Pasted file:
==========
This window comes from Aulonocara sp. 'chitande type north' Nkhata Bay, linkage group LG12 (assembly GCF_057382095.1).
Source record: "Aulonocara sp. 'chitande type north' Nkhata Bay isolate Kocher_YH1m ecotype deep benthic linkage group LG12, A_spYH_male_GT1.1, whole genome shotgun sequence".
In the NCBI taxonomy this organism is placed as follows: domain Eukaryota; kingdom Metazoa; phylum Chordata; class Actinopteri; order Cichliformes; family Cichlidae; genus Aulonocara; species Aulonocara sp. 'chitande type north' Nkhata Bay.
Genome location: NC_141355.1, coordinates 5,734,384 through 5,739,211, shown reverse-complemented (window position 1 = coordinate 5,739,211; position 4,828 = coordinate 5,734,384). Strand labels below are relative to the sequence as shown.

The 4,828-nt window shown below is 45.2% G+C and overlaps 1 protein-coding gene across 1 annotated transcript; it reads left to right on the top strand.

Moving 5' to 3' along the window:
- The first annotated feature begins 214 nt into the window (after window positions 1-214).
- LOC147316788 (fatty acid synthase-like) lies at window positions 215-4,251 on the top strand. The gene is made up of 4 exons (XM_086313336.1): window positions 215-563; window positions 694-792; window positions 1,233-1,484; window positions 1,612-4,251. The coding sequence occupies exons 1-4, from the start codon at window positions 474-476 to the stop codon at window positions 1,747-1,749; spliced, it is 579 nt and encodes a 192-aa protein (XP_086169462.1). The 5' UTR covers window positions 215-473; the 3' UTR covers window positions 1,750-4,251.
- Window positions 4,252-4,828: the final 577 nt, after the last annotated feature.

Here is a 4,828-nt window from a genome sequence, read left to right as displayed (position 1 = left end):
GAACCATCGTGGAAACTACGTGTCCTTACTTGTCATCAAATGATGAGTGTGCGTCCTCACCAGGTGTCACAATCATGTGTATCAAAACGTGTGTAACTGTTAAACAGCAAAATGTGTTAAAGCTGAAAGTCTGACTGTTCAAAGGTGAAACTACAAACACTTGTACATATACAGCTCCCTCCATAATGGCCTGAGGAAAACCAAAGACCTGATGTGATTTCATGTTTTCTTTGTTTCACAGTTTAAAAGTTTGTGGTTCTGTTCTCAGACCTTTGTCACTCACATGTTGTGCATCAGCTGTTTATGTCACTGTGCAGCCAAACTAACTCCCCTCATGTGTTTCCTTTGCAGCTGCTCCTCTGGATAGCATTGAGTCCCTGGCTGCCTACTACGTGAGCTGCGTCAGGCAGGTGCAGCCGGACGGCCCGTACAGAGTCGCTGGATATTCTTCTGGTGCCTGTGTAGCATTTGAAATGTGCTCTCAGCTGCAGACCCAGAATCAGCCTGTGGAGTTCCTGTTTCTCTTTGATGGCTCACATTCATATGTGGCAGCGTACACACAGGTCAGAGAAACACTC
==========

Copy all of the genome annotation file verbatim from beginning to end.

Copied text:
This window comes from Aulonocara sp. 'chitande type north' Nkhata Bay, linkage group LG12 (assembly GCF_057382095.1).
Source record: "Aulonocara sp. 'chitande type north' Nkhata Bay isolate Kocher_YH1m ecotype deep benthic linkage group LG12, A_spYH_male_GT1.1, whole genome shotgun sequence".
In the NCBI taxonomy this organism is placed as follows: domain Eukaryota; kingdom Metazoa; phylum Chordata; class Actinopteri; order Cichliformes; family Cichlidae; genus Aulonocara; species Aulonocara sp. 'chitande type north' Nkhata Bay.
Genome location: NC_141355.1, coordinates 5,734,384 through 5,739,211, shown reverse-complemented (window position 1 = coordinate 5,739,211; position 4,828 = coordinate 5,734,384). Strand labels below are relative to the sequence as shown.

The 4,828-nt window shown below is 45.2% G+C and overlaps 1 protein-coding gene across 1 annotated transcript; it reads left to right on the top strand.

Moving 5' to 3' along the window:
- The first annotated feature begins 214 nt into the window (after window positions 1-214).
- LOC147316788 (fatty acid synthase-like) lies at window positions 215-4,251 on the top strand. The gene is made up of 4 exons (XM_086313336.1): window positions 215-563; window positions 694-792; window positions 1,233-1,484; window positions 1,612-4,251. The coding sequence occupies exons 1-4, from the start codon at window positions 474-476 to the stop codon at window positions 1,747-1,749; spliced, it is 579 nt and encodes a 192-aa protein (XP_086169462.1). The 5' UTR covers window positions 215-473; the 3' UTR covers window positions 1,750-4,251.
- Window positions 4,252-4,828: the final 577 nt, after the last annotated feature.

Here is a 4,828-nt window from a genome sequence, read left to right as displayed (position 1 = left end):
GAACCATCGTGGAAACTACGTGTCCTTACTTGTCATCAAATGATGAGTGTGCGTCCTCACCAGGTGTCACAATCATGTGTATCAAAACGTGTGTAACTGTTAAACAGCAAAATGTGTTAAAGCTGAAAGTCTGACTGTTCAAAGGTGAAACTACAAACACTTGTACATATACAGCTCCCTCCATAATGGCCTGAGGAAAACCAAAGACCTGATGTGATTTCATGTTTTCTTTGTTTCACAGTTTAAAAGTTTGTGGTTCTGTTCTCAGACCTTTGTCACTCACATGTTGTGCATCAGCTGTTTATGTCACTGTGCAGCCAAACTAACTCCCCTCATGTGTTTCCTTTGCAGCTGCTCCTCTGGATAGCATTGAGTCCCTGGCTGCCTACTACGTGAGCTGCGTCAGGCAGGTGCAGCCGGACGGCCCGTACAGAGTCGCTGGATATTCTTCTGGTGCCTGTGTAGCATTTGAAATGTGCTCTCAGCTGCAGACCCAGAATCAGCCTGTGGAGTTCCTGTTTCTCTTTGATGGCTCACATTCATATGTGGCAGCGTACACACAGGTCAGAGAAACACTC